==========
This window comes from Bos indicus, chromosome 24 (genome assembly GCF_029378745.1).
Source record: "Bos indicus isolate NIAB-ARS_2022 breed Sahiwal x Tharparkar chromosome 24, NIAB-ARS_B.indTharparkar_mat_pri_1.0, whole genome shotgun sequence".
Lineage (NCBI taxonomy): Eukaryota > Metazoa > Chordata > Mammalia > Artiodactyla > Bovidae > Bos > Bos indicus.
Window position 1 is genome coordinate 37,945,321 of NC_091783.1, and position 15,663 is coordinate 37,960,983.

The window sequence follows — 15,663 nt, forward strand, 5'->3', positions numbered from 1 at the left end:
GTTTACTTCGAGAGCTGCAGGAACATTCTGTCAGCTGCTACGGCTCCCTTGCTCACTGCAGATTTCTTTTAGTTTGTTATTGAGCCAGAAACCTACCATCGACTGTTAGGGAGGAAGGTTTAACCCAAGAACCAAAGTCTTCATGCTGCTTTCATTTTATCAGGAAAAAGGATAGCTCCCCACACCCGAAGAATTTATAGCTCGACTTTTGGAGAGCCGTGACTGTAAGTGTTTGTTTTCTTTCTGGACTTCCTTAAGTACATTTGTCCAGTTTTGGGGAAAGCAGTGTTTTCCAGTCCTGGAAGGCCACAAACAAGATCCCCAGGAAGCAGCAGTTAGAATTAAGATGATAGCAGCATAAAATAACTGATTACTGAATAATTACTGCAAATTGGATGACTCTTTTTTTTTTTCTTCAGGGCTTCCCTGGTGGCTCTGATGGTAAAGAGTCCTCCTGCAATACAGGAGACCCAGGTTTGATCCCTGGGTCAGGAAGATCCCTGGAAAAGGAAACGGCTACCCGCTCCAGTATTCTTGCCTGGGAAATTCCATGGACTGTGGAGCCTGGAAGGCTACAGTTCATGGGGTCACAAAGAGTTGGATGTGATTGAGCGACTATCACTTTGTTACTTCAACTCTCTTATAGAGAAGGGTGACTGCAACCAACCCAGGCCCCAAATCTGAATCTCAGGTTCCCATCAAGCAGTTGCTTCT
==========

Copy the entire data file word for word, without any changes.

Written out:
This window comes from Bos indicus, chromosome 24 (genome assembly GCF_029378745.1).
Source record: "Bos indicus isolate NIAB-ARS_2022 breed Sahiwal x Tharparkar chromosome 24, NIAB-ARS_B.indTharparkar_mat_pri_1.0, whole genome shotgun sequence".
Lineage (NCBI taxonomy): Eukaryota > Metazoa > Chordata > Mammalia > Artiodactyla > Bovidae > Bos > Bos indicus.
Window position 1 is genome coordinate 37,945,321 of NC_091783.1, and position 15,663 is coordinate 37,960,983.

The window sequence follows — 15,663 nt, forward strand, 5'->3', positions numbered from 1 at the left end:
GTTTACTTCGAGAGCTGCAGGAACATTCTGTCAGCTGCTACGGCTCCCTTGCTCACTGCAGATTTCTTTTAGTTTGTTATTGAGCCAGAAACCTACCATCGACTGTTAGGGAGGAAGGTTTAACCCAAGAACCAAAGTCTTCATGCTGCTTTCATTTTATCAGGAAAAAGGATAGCTCCCCACACCCGAAGAATTTATAGCTCGACTTTTGGAGAGCCGTGACTGTAAGTGTTTGTTTTCTTTCTGGACTTCCTTAAGTACATTTGTCCAGTTTTGGGGAAAGCAGTGTTTTCCAGTCCTGGAAGGCCACAAACAAGATCCCCAGGAAGCAGCAGTTAGAATTAAGATGATAGCAGCATAAAATAACTGATTACTGAATAATTACTGCAAATTGGATGACTCTTTTTTTTTTTCTTCAGGGCTTCCCTGGTGGCTCTGATGGTAAAGAGTCCTCCTGCAATACAGGAGACCCAGGTTTGATCCCTGGGTCAGGAAGATCCCTGGAAAAGGAAACGGCTACCCGCTCCAGTATTCTTGCCTGGGAAATTCCATGGACTGTGGAGCCTGGAAGGCTACAGTTCATGGGGTCACAAAGAGTTGGATGTGATTGAGCGACTATCACTTTGTTACTTCAACTCTCTTATAGAGAAGGGTGACTGCAACCAACCCAGGCCCCAAATCTGAATCTCAGGTTCCCATCAAGCAGTTGCTTCT